Moving to Seattle

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Forum topic by bevis posted 06-06-2012 10:36 PM 1355 views 0 times favorited 10 replies Add to Favorites Watch
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3 posts in 2859 days

06-06-2012 10:36 PM

I’ve been living in the high desert of Colorado since I began wood working, however I recently accepted a job in Seattle and will be moving out in a month or so. I’m trying to figure out and prepare so my tools and such don’t get wrecked in both the move and subsequent life in Seattle.

I mostly just have hand tools: planes, chisels, saws, etc, but I do have a shopsmith as well.

Does anyone have any wisdom for moving a shop cross country, as well as anything in particular I’ll need to do in Seattle’s climate to keep my tools from disintegrating? I’ve heard rumors that in humid places tools have some sort of strange behavior where they rust: not in decades, but rather in days or weeks. I’ve currently just been rubbing most of my tools with paste wax and calling it good, but I’m guessing that won’t fly in different climates.

10 replies so far

View Gene Howe's profile

Gene Howe

10473 posts in 3422 days

#1 posted 06-06-2012 10:59 PM

I’d just take the legs and table off the SS and lock the head stock and table carriage in place. Remove the blade from both the head stock and the band saw. Lock the guard on the band saw. Pack the rest of your accessories like you will for the rest of your tools. Should make the trip ok.
As to rust, like you, I’m in the high desert, but others have used one of several brands of protectants. Bo-Shield seems to be a favorite. But, others have said that regular waxing of surfaces will do the trick, also.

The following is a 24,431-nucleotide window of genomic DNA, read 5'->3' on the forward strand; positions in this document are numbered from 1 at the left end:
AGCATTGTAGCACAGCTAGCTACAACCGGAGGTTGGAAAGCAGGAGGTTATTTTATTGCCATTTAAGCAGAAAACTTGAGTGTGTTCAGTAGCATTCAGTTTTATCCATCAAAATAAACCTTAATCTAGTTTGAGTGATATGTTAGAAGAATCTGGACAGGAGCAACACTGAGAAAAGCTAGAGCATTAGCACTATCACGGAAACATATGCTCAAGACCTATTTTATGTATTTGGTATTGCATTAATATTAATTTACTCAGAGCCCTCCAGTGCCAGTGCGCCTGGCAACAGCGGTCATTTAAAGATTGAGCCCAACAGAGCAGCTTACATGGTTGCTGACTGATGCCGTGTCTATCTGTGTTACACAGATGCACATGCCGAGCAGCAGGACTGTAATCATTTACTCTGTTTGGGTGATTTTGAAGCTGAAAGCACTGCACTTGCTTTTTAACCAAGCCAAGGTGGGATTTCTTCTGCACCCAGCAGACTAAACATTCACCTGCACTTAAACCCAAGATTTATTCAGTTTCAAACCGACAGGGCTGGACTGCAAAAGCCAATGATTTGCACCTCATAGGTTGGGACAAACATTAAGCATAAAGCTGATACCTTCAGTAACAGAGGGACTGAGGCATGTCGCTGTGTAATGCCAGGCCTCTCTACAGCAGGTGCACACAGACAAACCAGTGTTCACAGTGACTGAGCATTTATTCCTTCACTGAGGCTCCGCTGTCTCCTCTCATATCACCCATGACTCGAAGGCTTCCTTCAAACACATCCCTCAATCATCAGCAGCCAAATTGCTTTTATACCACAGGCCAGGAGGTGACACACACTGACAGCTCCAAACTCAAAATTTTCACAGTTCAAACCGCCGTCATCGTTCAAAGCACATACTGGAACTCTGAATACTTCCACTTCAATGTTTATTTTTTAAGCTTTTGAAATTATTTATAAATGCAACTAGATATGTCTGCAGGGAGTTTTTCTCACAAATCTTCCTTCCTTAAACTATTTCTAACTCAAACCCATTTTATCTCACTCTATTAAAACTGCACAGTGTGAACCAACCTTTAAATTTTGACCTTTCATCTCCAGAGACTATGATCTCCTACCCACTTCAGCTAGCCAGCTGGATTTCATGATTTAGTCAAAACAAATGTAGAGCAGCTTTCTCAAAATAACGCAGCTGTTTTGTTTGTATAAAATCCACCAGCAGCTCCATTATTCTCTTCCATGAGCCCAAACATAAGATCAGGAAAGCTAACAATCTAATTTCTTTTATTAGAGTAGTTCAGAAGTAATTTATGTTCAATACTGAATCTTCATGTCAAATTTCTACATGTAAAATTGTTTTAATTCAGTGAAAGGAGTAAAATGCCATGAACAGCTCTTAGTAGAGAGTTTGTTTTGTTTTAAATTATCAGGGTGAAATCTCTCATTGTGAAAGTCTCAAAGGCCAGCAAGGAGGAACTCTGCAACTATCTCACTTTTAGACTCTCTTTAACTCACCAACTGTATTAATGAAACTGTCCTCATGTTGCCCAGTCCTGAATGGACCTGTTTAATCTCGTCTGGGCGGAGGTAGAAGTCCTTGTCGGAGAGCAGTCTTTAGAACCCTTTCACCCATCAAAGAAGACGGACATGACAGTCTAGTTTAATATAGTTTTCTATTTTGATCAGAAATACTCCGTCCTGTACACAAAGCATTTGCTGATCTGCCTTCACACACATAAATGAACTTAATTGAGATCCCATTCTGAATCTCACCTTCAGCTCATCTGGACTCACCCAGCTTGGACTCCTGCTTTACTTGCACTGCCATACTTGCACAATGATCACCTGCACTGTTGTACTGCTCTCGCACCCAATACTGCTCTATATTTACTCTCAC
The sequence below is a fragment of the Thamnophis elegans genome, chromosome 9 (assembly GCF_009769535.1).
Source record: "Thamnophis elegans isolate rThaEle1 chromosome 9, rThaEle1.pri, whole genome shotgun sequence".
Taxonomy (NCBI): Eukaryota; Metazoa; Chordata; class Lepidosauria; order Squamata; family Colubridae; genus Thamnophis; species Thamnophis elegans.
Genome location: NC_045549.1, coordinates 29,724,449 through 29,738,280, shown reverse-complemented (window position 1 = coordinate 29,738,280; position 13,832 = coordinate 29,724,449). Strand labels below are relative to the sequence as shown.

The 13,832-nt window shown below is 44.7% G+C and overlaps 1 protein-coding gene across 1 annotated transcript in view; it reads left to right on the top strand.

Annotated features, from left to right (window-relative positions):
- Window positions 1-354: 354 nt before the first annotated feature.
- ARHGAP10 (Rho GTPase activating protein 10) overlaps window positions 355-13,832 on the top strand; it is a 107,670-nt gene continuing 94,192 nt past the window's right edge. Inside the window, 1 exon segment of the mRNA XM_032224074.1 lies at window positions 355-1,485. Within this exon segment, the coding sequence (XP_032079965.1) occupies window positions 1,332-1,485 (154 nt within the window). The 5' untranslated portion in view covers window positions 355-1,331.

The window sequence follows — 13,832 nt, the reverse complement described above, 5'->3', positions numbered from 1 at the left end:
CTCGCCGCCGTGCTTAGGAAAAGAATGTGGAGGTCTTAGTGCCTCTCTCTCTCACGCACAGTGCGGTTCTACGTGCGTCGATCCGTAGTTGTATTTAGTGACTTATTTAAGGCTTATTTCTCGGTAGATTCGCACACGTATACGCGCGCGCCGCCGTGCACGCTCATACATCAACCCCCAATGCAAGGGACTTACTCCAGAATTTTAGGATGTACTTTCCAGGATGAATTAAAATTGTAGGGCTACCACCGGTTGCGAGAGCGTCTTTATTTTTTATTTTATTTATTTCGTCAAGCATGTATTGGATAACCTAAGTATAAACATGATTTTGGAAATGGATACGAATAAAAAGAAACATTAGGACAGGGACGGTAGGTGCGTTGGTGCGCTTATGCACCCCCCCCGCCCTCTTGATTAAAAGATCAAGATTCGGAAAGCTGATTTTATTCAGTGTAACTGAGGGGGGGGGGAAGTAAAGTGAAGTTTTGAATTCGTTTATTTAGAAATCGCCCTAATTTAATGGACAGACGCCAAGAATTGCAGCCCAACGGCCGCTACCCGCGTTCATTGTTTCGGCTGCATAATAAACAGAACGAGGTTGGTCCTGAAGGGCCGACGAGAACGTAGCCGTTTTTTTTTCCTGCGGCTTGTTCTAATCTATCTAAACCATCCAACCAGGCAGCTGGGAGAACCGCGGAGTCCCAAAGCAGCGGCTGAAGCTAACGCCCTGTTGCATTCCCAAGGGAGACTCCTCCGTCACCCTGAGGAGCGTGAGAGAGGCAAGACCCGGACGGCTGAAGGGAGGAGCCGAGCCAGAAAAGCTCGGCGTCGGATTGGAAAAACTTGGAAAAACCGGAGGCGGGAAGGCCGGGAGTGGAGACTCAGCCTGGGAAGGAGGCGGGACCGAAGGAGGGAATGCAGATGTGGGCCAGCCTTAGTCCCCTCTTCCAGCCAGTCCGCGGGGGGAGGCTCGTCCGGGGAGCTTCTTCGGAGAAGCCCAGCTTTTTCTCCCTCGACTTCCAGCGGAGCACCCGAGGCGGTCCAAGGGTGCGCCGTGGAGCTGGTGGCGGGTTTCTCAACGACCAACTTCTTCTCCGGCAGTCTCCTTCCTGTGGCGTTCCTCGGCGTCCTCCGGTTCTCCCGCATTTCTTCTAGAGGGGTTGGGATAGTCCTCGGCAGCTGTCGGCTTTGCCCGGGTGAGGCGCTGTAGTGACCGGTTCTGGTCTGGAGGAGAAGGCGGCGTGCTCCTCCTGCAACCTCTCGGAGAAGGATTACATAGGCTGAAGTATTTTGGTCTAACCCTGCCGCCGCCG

Good luck on your move and congrats on the new job.

-- Gene 'The true soldier fights not because he hates what is in front of him, but because he loves what is behind him.' G. K. Chesterton

View Elizabeth's profile


817 posts in 3137 days

#2 posted 06-06-2012 11:02 PM

I’m in western oregon which is not quite as rainy as Seattle but still up there. I use paste wax for my surfaces. Be sure to remember to reapply it, especially after heavy use of a machine, and also get yourself a dehumidifier and a humidity gauge for your shop. I got a SoleusAir brand dehumidifier and really like it – my shop’s relative humidity has dropped from about 85-90% to a consistent 65% or so.

View Sanity's profile


174 posts in 2683 days

#3 posted 06-06-2012 11:10 PM

I would suggest taking a look at the latest issue of fine wood working, there is a very intersting article in there about rust protection. I live in Ohio and work out of my garage and corrosion is a constant battle. I typically use a heavy coat of T-9 when my tools are not being used.

-- Stuart

View nwbusa's profile


1021 posts in 2279 days

#4 posted 06-06-2012 11:30 PM

I was born and raised in Tacoma, just south of Seattle. Yes, it rains a lot, but unless you leave your tools outside in the weather, you shouldn’t have a big issue with rust. It’s surprisingly not that humid despite the rain. I haven’t had any rust problems in my garage shop with no special precautions taken.

Good luck!

-- John, BC, Canada

View Bob Aber's profile

Bob Aber

9 posts in 2175 days

#5 posted 06-06-2012 11:35 PM

Besides all of the rain Seattle isn’t that bad. I have been living in Everett which is south of Seattle all my life and i have not had any kinds of problems unless i left stuff outside in the rain. If you take care of your tools and bring them inside then you should be fine.